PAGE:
3. Mind your belt. Women, get out of your elastic waistbands. They’re nothing but trouble. You can add 20 pounds and barely know it when you wear those kinds of garments. Instead, get more fitted clothes and belts, which help to keep you connected with your mind and body, instead of dissociated (body, what body?) in elastic. Watch out for Muffin Top — belly fat plopping over your waistline. If you’ve got it, work to remove it. If you don’t and your belly size is less than 35 inches, keep it that way. Men, watch out for BOB — belly over belt. Don’t be fooled by your ability to buckle your 36-inch belt when you have major spillage going on above your belt. If you can’t see your feet because your belly’s in the way, you’re in a heap of trouble.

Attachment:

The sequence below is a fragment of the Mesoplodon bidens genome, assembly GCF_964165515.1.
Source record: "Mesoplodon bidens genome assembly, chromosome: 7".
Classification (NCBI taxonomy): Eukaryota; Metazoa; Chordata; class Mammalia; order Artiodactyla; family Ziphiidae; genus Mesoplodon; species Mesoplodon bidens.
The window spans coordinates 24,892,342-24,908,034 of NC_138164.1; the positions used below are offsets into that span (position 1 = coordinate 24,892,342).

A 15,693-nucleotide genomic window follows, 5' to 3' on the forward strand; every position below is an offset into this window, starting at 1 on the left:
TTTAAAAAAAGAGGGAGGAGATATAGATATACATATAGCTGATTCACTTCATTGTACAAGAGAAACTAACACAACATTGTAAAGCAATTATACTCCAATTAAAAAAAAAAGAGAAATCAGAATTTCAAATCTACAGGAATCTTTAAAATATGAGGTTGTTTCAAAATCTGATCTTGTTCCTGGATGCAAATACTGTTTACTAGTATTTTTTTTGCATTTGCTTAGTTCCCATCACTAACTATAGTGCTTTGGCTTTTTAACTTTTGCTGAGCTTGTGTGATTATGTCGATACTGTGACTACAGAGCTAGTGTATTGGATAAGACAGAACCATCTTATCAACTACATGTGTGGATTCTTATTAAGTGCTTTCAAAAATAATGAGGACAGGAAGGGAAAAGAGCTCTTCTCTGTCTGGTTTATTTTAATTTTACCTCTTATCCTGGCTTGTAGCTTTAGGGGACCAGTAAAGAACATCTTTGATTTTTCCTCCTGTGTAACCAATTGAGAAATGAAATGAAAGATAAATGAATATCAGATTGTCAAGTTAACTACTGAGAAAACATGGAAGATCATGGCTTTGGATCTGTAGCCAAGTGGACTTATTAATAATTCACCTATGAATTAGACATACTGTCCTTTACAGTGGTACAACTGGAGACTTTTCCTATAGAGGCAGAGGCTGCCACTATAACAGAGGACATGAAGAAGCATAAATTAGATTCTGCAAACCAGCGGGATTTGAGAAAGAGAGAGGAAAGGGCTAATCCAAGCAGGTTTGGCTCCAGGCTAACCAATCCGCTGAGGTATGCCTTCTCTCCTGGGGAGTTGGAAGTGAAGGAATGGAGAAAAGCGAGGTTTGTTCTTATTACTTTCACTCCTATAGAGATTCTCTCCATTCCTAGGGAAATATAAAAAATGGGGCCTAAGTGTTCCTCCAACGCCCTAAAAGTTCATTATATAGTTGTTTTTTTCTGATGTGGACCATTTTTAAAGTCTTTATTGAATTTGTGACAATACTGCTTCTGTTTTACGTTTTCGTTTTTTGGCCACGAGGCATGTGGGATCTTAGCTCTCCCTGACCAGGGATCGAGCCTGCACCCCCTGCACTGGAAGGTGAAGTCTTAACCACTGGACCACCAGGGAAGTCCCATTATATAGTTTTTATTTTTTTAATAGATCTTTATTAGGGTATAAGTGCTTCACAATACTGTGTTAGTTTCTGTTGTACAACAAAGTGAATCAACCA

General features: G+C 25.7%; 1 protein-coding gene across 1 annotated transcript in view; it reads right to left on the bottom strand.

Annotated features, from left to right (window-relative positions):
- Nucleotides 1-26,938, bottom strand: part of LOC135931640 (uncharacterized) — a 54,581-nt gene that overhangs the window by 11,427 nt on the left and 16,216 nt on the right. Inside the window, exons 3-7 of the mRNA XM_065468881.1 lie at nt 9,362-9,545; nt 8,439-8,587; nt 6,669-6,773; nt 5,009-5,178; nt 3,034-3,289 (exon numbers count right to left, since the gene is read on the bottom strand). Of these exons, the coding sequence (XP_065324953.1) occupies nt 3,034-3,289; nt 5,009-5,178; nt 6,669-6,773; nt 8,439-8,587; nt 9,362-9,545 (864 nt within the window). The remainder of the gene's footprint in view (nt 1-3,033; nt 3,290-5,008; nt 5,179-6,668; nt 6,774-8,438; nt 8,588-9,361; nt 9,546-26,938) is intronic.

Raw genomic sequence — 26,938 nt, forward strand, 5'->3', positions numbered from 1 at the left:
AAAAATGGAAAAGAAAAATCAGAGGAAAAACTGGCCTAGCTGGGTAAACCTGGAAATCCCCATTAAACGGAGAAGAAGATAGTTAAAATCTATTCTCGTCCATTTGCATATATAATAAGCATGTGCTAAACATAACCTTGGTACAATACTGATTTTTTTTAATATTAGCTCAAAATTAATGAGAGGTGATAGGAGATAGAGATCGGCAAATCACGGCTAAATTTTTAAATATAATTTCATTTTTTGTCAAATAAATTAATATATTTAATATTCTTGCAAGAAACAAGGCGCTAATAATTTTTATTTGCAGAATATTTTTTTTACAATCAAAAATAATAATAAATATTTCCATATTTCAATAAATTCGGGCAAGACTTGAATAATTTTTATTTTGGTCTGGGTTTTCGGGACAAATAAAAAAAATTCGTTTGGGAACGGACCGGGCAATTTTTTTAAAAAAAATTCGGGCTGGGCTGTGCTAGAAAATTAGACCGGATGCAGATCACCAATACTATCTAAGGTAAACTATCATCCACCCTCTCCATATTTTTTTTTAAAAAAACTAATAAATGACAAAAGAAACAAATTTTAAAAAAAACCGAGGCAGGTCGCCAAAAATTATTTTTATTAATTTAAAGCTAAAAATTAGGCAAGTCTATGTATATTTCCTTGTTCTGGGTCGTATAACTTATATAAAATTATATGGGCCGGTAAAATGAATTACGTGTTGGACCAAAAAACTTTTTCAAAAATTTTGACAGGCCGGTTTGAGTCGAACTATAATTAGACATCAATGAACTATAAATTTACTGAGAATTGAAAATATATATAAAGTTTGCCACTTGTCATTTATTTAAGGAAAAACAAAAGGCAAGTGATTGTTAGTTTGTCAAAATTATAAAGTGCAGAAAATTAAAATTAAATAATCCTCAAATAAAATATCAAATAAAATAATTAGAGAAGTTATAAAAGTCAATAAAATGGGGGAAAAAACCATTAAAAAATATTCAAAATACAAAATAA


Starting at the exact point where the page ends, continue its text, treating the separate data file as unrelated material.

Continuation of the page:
4. Healthy lifestyle habits are the answer. You can do ab crunches until the cows come home, but you won’t reduce that belly unless you eat less and move more. Strive to burn 400 calories everyday by moving around more and adding intensity when you can. Weight lifting is very important as it builds a more powerful calorie-burning engine that will help sustain any weight removal you’ve achieved. Do it twice per week. Pay more attention to the quality, quantity and frequency of your food consumption. Whole foods please! Watch the portions. Most of you are eating way beyond what you need. Try to eat every 3-4 hours to quell runaway appetites. End your eating by 8 PM each night when you can. And get plenty of sleep. Sleep-deprived folks have larger bellies.

Are you keeping an eye on your waistline? How are you fighting belly fat? Share your tips with the Dieting Community.

Posted by: Pamela Peeke, MD at 3:10 pm

Comments

Leave a comment

Subscribe & Stay Informed

Weight Loss Wisdom

Sign up for the Weight Loss Wisdom newsletter and keep up with all the latest dieting news, exercise and health tips from WebMD.

Archives

WebMD Health News